Yuan Near 17-Year High as China Backs Advance to Tame Inflation
The yuan was little changed, trading near a 17-year high, amid speculation China will allow faster gains in its currency to tame inflation.
The People’s Bank of China set the daily reference rate at 6.5878 per dollar, compared with yesterday’s 6.5881 and the strongest level since 2005. China’s consumer price index rose 4.6 percent from a year earlier in December, after a 5.1 percent advance in November that was the biggest since July 2008.
“A stronger currency and further monetary tightening this year will be part of a multi-pronged approach to check inflation pressures, just as it has been during the last six months,” said Patrick Bennett, a Hong Kong-based strategist at Standard Bank Group Ltd.
The yuan traded little changed at 6.5819 per dollar as of 5:05 p.m. in Shanghai, according to the China Foreign Exchange Trade System. It reached 6.5808 on Jan. 24, the strongest level since China unified official and market exchange rates at the end of 1993.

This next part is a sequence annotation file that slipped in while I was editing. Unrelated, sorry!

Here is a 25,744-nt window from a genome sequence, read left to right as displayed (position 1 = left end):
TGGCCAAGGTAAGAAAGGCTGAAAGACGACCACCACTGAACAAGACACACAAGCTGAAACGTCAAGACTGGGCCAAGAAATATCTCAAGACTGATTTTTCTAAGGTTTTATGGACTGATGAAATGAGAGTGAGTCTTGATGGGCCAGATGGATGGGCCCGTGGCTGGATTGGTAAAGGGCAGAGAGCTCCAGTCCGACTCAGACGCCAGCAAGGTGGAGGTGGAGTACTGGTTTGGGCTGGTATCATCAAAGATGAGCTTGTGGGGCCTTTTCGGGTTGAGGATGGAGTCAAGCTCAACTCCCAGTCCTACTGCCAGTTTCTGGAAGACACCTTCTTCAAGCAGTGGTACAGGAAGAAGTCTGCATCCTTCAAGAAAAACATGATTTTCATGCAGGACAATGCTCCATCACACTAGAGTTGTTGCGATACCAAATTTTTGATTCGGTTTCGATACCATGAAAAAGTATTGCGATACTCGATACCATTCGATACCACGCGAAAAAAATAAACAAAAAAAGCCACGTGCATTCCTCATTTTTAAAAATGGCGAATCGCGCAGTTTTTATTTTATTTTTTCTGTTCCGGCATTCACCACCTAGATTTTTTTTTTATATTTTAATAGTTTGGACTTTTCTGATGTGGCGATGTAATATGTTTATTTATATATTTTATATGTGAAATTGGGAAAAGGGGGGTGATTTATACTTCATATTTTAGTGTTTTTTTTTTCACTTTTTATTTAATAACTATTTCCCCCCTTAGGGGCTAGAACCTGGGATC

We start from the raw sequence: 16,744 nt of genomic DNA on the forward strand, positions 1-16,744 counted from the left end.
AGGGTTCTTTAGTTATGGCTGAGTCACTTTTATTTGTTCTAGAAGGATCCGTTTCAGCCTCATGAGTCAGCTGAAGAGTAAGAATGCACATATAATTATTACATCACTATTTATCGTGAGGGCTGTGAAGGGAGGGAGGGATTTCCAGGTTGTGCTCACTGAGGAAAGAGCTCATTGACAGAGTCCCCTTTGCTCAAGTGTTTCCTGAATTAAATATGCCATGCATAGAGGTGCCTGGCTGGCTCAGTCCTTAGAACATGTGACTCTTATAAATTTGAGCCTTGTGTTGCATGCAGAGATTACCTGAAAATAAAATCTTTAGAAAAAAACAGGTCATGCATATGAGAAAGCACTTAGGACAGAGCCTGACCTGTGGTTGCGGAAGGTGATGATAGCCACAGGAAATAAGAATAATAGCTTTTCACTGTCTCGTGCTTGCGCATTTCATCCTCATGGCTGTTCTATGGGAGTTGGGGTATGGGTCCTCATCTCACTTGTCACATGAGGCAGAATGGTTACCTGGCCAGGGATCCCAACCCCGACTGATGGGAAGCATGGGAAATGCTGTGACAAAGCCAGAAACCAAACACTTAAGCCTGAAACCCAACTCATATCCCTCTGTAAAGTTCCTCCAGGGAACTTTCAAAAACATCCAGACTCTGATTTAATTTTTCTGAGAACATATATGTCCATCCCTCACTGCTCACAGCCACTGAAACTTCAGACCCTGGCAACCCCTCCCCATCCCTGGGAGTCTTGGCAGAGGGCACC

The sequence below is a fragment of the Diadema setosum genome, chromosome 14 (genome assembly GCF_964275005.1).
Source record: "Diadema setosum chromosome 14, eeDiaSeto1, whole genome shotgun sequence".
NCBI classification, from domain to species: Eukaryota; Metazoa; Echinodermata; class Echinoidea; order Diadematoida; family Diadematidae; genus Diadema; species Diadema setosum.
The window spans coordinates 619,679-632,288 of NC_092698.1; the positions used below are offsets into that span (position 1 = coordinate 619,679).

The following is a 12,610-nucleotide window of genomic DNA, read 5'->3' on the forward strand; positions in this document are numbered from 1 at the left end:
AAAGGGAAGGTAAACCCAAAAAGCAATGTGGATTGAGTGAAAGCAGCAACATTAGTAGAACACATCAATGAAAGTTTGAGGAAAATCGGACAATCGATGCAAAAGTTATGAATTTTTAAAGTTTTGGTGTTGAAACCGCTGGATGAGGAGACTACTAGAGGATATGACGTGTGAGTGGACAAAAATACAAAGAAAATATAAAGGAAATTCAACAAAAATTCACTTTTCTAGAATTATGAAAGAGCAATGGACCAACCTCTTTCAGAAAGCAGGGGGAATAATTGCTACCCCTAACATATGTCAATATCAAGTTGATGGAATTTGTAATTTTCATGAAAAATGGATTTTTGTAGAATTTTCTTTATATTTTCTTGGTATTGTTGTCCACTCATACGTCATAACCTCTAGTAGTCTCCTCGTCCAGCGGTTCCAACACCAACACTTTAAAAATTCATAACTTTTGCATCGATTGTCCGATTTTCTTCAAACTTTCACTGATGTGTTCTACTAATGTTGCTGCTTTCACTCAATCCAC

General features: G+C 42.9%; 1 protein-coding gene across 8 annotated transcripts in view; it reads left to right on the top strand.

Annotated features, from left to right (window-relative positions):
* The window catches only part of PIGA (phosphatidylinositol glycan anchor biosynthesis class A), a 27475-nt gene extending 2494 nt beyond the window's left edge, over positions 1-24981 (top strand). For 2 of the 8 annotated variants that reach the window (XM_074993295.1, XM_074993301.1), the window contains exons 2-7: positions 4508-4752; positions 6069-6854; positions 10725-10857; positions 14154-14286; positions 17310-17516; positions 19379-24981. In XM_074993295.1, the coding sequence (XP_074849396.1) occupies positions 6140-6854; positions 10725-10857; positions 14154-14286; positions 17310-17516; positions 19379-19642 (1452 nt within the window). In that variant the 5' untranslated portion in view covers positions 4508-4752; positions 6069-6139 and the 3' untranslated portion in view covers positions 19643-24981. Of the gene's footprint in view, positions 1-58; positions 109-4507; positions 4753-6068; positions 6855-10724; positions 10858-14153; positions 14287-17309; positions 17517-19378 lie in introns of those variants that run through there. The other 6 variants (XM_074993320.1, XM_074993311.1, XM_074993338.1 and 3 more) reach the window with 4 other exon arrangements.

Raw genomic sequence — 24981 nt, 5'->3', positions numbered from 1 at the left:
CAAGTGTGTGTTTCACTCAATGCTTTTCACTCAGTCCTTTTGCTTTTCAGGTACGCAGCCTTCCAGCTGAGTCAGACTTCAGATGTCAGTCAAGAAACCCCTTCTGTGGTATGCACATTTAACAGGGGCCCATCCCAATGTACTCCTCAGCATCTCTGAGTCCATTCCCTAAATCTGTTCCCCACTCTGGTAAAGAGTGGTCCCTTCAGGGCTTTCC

Twelve-month non-deliverable forwards climbed 0.12 percent to 6.4512 in Hong Kong, reflecting bets the currency will gain 2 percent in a year. The U.S. Dollar Index, which tracks the greenback against the currencies of six major trading partners, fell for the fourth day.
The yuan has strengthened 0.7 percent in the past month. China’s President Hu Jintao and his U.S. counterpart Barack Obama met in Washington Jan. 19 to discuss issues including the strength of the yuan. The U.S. accuses China of keeping its currency artificially weak to benefit its exporters.
“The pace of appreciation has slowed a bit since Hu’s U.S. visit,” said Patrick Perret-Green, Singapore-based head of Asian currency strategy at Citigroup Inc. “Some cynics would say that China will only act when under political pressure.”
The central bank raised its benchmark one-year deposit rate twice in the last quarter, lifting it by half a percentage point to 2.75 percent.
--Sonja Cheung. Editors: Andrew Janes, Simon Harvey
To contact the reporter on this story: Sonja Cheung in Beijing at email@example.com
To contact the editor responsible for this story: Sandy Hendry at firstname.lastname@example.org